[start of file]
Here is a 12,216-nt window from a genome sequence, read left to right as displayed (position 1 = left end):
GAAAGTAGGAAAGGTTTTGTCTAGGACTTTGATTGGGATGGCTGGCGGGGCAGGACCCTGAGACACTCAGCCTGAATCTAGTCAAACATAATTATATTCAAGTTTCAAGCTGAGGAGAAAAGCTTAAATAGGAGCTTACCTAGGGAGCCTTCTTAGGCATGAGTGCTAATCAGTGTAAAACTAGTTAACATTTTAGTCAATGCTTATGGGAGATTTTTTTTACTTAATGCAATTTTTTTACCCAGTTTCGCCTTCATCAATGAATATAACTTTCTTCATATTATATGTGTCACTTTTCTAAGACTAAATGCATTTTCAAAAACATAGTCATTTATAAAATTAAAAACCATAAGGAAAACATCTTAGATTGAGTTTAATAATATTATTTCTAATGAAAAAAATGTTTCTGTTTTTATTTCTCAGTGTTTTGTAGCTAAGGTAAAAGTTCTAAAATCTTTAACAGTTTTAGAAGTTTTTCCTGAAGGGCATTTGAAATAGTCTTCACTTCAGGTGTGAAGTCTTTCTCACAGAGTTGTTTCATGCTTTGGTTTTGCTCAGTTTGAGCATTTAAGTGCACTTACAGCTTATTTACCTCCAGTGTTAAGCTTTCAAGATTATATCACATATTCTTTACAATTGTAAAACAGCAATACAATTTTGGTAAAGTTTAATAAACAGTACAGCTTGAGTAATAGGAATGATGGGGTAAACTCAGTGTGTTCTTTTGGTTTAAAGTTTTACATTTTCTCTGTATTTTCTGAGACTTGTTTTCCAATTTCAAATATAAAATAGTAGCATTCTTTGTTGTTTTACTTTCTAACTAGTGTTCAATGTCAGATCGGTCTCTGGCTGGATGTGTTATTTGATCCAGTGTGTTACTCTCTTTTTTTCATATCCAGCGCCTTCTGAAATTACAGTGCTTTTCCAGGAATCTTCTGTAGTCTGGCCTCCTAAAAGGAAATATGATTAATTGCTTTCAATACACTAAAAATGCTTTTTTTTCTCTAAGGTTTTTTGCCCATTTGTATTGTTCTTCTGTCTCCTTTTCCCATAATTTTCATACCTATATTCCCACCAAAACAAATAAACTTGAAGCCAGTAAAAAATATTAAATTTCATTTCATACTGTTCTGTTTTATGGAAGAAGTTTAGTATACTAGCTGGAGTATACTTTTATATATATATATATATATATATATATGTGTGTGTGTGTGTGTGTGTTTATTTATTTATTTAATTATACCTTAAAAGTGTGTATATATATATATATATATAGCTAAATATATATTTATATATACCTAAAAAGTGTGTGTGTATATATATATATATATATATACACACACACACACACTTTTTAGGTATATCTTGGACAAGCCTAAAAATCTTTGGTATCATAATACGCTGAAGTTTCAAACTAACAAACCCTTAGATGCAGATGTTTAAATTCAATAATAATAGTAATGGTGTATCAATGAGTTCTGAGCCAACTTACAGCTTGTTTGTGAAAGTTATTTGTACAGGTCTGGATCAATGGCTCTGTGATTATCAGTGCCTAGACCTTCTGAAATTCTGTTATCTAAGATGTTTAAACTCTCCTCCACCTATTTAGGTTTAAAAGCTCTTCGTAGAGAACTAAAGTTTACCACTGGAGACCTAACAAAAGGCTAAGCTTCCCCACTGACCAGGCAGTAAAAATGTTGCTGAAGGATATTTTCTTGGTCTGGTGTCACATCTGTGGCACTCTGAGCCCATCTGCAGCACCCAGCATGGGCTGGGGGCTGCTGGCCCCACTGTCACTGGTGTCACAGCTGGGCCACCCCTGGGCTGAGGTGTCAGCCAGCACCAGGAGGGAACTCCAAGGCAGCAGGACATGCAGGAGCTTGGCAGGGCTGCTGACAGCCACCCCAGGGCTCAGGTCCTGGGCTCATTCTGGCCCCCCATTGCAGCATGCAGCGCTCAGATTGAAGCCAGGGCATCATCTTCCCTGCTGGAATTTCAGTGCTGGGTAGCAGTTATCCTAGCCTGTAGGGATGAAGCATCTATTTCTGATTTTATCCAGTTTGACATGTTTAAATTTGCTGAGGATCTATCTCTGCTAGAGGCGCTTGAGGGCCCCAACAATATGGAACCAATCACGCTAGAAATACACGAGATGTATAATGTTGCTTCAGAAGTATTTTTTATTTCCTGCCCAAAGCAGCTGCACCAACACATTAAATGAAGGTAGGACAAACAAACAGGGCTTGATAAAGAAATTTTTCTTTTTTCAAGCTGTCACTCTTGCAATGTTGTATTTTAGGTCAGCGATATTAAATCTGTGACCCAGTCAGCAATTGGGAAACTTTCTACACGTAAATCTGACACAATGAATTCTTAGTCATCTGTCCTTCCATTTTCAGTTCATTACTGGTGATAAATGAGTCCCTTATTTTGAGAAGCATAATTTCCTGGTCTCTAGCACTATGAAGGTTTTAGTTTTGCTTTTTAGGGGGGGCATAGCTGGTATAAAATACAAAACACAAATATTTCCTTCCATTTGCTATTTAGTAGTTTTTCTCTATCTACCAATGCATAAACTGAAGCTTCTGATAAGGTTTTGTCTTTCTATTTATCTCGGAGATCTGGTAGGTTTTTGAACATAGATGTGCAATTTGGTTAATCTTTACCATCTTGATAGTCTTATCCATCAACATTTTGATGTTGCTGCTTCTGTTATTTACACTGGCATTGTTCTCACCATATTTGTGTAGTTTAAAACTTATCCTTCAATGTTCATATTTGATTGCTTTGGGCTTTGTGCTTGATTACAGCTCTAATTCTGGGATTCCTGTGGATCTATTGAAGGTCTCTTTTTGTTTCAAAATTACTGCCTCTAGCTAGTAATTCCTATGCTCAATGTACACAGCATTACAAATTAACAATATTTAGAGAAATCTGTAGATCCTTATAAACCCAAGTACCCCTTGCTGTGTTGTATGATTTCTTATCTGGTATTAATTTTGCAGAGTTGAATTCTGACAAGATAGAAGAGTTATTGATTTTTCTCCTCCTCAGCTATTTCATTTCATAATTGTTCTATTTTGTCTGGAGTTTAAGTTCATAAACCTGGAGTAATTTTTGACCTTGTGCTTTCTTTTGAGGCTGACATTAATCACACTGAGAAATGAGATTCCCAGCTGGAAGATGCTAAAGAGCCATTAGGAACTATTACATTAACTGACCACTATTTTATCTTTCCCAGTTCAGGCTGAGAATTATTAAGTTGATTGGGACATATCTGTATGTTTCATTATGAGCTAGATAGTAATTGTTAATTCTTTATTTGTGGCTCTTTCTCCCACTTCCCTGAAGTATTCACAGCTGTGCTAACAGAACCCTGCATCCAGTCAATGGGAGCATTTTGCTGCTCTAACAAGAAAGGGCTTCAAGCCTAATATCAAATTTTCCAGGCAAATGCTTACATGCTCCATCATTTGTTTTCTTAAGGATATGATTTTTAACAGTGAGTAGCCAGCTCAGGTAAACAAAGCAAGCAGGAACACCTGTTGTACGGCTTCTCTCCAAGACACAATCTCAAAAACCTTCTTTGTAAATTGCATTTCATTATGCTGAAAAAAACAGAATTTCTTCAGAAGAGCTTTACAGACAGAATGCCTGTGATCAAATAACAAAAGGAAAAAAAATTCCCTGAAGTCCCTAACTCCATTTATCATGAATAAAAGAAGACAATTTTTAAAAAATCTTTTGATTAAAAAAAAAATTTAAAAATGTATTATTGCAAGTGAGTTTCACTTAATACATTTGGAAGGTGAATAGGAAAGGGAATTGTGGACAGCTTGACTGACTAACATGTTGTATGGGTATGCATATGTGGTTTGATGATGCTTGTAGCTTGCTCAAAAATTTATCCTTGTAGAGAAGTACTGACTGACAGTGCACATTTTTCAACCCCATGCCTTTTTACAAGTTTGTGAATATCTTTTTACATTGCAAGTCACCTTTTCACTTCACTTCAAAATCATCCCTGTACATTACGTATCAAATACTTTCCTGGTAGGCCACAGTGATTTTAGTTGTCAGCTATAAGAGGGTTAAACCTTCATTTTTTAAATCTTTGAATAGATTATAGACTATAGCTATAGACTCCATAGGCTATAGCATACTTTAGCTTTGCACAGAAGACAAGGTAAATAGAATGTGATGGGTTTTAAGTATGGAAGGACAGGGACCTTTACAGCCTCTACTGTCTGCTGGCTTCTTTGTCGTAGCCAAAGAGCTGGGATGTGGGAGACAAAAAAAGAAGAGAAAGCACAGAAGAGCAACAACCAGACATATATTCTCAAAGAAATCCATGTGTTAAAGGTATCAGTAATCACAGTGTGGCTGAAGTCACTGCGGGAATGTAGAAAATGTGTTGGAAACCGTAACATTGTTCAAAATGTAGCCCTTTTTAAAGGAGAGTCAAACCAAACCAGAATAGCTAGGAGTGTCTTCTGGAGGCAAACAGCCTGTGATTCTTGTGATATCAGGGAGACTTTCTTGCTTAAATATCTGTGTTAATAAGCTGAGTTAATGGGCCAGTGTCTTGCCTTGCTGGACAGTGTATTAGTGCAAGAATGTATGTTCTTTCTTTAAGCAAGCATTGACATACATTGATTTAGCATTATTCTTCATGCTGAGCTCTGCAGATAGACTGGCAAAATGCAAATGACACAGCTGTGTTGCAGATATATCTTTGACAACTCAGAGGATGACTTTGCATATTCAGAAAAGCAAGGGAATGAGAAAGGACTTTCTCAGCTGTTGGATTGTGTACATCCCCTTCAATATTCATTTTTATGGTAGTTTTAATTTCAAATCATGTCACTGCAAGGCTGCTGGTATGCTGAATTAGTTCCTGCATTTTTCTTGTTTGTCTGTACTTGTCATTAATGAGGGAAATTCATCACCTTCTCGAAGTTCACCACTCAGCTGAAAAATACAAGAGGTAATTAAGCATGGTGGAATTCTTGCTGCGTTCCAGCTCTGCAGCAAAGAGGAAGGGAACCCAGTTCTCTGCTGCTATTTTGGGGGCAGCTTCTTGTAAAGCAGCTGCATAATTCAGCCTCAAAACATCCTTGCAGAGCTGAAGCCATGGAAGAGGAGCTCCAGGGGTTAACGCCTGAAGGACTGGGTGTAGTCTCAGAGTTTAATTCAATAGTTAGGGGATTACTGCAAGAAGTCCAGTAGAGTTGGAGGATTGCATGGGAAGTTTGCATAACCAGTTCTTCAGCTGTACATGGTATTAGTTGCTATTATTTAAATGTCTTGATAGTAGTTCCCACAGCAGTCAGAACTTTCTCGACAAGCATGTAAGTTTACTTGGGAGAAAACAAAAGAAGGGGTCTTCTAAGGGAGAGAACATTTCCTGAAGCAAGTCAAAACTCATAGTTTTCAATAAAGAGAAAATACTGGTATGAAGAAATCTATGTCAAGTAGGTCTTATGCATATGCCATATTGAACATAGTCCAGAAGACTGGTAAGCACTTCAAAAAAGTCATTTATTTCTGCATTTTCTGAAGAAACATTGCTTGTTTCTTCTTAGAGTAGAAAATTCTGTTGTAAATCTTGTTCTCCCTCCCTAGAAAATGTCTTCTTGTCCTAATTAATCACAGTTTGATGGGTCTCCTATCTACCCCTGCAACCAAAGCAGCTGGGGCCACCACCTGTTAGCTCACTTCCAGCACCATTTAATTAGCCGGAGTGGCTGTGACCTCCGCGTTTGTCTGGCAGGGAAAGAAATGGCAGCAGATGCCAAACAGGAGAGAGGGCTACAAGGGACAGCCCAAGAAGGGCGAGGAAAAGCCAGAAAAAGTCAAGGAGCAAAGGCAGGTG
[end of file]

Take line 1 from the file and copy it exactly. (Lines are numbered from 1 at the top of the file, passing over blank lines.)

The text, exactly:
Here is a 12,216-nt window from a genome sequence, read left to right as displayed (position 1 = left end):